Not only does the research take some of these elements out of context, but the resulting models are tautological. For instance, the authors say, “Misery [is] caused by mental illness: When we ask what distinguishes Les Misérables from the rest, the biggest distinguishing feature (other things equal) is neither poverty nor unemployment but mental illness.” Another term we could use for ‘mental illness’ here is suffering; people suffer when bad things happen to them. Sometimes, enough bad things happen, or a sufficiently severe thing happens, which tips people beyond emotional turmoil and into more extreme experiences that are labelled mental health problems. Framed in this way it becomes obvious that ‘mental illness’ will predict ‘misery’ (here defined as the lowest 10% of people on life satisfaction). These two terms relate to the same experiences. There are rich literatures dealing with these issues in philosophy, psychology and sociology, yet the report – written, it seems, by economists without reference to other disciplinary perspectives – takes a conceptually naive approach to ‘misery’. A genuinely interdisciplinary approach to public health will require collaborative research between researchers from different backgrounds. There are very real challenges to working across disciplines, but also opportunities for a revitalised approach to articulating a vision of how we might organise society to take more account of the social determination of mental health.
To conclude, the call for increased investment in mental health services and consideration of wellbeing in governmental policy-making is welcomed. However, the assumption in this report that ‘mental illness’ is something that occurs in individuals, divorced from their physical and social contexts, has narrow implications for policy. All treatment proposed is on the individual level with psychological therapies delivered in adulthood, or individualised resilience training for children. There is a place for both of these interventions. As psychologists, we work therapeutically with people experiencing distress on a daily basis. We know the benefits of these approaches, and how they can help support people through times of difficulty and onto a path of recovery. However, we also know what their limitations are because, whilst they may be effective, they will never be available to all those who need them and they do not proactively address the fact that the causes of distress are not only individual – they are also social, relational and material. Without action to minimise poverty and social inequalities which cause and worsen distress, the effects of psychological treatments are at best short-lived.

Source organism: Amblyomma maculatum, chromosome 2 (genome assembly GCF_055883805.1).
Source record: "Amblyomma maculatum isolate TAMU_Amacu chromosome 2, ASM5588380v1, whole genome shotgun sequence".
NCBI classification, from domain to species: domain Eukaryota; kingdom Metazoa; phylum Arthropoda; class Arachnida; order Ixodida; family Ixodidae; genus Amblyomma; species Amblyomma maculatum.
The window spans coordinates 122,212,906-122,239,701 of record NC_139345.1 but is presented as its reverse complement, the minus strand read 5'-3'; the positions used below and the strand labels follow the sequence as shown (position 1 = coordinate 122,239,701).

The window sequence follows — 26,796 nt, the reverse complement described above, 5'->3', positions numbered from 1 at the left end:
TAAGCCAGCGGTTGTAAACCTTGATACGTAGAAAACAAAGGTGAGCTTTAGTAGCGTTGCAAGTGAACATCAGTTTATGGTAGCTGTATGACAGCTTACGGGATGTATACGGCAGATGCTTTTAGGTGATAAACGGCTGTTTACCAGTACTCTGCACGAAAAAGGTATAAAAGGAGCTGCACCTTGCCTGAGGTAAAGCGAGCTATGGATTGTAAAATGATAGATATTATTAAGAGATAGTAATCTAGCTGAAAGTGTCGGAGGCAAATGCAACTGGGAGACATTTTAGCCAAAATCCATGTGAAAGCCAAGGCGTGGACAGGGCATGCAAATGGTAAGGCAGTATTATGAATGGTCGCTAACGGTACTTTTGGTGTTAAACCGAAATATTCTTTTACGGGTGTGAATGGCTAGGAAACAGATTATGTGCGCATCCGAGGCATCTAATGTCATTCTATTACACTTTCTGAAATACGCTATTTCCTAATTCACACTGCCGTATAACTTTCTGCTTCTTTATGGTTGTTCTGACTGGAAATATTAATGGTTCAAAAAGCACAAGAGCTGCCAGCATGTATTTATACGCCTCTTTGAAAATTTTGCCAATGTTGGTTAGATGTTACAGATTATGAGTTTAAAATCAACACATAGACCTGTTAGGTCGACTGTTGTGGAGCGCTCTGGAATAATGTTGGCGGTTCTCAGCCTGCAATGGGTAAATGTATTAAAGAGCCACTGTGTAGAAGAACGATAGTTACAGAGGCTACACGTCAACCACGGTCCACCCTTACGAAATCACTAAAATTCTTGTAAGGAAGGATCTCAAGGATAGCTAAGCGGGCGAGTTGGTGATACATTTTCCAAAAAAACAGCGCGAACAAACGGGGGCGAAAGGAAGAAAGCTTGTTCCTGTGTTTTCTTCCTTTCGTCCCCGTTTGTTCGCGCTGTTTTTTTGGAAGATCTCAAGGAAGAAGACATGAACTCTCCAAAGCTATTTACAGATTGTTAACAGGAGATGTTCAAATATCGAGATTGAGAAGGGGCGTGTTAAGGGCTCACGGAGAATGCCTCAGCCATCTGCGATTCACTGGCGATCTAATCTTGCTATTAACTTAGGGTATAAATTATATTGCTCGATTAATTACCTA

What can I do?
- Get people talking; ask whether your colleagues have heard about the preliminary report on Monday. What do they think about distress and mental illness being separated in this way? What about the role of poverty and unemployment in mental distress? What needs to change on the basis of this? Our second briefing paper might help you prepare for this!
- Read about the relationship between poverty and mental health status (Drentea & Reynolds, 2012; Rai et al., 2013; Reading & Reynolds, 2001; Rogers & Pilgrim, 2003), and the experiences of those seeking to claim benefits (Cromby & Willis, 2013; Friedli & Stearn, 2015).
- This is a preliminary report, so let’s alert policy-makers to its limitations and contradictions in preparation for the upcoming report. Write to your local councillors, MP or health and wellbeing board to highlight your concerns about the report and ask what their response will be to the actual report when it is announced.
- Share your concerns through the media; letters to local papers, blogs, tweets, articles and podcasts will all help to inform public debate on allocation of funds within the public sector. Use this statement as a basis for your own commentary, or refer back to the first briefing paper for a wider range of research relating austerity policies to mental health.